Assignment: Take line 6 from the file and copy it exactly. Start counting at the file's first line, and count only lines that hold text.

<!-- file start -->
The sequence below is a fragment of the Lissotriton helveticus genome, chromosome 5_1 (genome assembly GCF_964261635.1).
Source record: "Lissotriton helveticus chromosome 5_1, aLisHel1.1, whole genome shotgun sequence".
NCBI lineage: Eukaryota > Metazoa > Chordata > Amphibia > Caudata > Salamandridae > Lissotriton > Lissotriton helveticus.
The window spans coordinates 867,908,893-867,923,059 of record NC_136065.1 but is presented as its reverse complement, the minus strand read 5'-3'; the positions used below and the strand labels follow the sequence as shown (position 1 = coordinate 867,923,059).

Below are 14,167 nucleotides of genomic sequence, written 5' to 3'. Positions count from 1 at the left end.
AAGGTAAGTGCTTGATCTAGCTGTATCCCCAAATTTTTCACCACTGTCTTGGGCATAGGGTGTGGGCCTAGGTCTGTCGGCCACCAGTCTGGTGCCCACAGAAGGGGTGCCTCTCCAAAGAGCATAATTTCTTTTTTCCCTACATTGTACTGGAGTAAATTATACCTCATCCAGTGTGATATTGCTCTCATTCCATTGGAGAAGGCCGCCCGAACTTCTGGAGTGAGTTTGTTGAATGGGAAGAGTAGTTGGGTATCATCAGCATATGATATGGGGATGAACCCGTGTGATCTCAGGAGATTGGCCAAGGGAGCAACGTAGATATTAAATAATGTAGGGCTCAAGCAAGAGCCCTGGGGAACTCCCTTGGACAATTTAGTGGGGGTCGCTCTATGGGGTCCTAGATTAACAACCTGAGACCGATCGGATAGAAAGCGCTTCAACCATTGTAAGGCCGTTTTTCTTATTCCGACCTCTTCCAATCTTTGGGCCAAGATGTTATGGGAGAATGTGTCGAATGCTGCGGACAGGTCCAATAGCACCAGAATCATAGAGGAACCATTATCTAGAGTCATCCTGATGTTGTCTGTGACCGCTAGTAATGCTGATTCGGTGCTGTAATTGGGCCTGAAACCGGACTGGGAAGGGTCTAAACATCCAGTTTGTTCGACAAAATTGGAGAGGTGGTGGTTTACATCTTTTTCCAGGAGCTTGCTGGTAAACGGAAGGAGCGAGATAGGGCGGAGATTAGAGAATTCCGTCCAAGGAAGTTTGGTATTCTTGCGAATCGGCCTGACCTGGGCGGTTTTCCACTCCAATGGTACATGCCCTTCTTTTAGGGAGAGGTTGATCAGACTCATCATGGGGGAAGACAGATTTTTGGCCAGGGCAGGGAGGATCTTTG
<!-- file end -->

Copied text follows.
AAGGTAAGTGCTTGATCTAGCTGTATCCCCAAATTTTTCACCACTGTCTTGGGCATAGGGTGTGGGCCTAGGTCTGTCGGCCACCAGTCTGGTGCCCACAGAAGGGGTGCCTCTCCAAAGAGCATAATTTCTTTTTTCCCTACATTGTACTGGAGTAAATTATACCTCATCCAGTGTGATATTGCTCTCATTCCATTGGAGAAGGCCGCCCGAACTTCTGGAGTGAGTTTGTTGAATGGGAAGAGTAGTTGGGTATCATCAGCATATGATATGGGGATGAACCCGTGTGATCTCAGGAGATTGGCCAAGGGAGCAACGTAGATATTAAATAATGTAGGGCTCAAGCAAGAGCCCTGGGGAACTCCCTTGGACAATTTAGTGGGGGTCGCTCTATGGGGTCCTAGATTAACAACCTGAGACCGATCGGATAGAAAGCGCTTCAACCATTGTAAGGCCGTTTTTCTTATTCCGACCTCTTCCAATCTTTGGGCCAAGATGTTATGGGAGAATGTGTCGAATGCTGCGGACAGGTCCAATAGCACCAGAATCATAGAGGAACCATTATCTAGAGTCATCCTGATGTTGTCTGTGACCGCTAGTAATGCTGATTCGGTGCTGTAATTGGGCCTGAAACCGGACTGGGAAGGGTCTAAACATCCAGTTTGTTCGACAAAATTGGAGAGGTGGTGGTTTACATCTTTTTCCAGGAGCTTGCTGGTAAACGGAAGGAGCGAGATAGGGCGGAGATTAGAGAATTCCGTCCAAGGAAGTTTGGTATTCTTGCGAATCGGCCTGACCTGGGCGGTTTTCCACTCCAATGGTACATGCCCTTCTTTTAGGGAGAGGTTGATCAGACTCATCATGGGGGAAGACAGATTTTTGGCCAGGGCAGGGAGGATCTTTG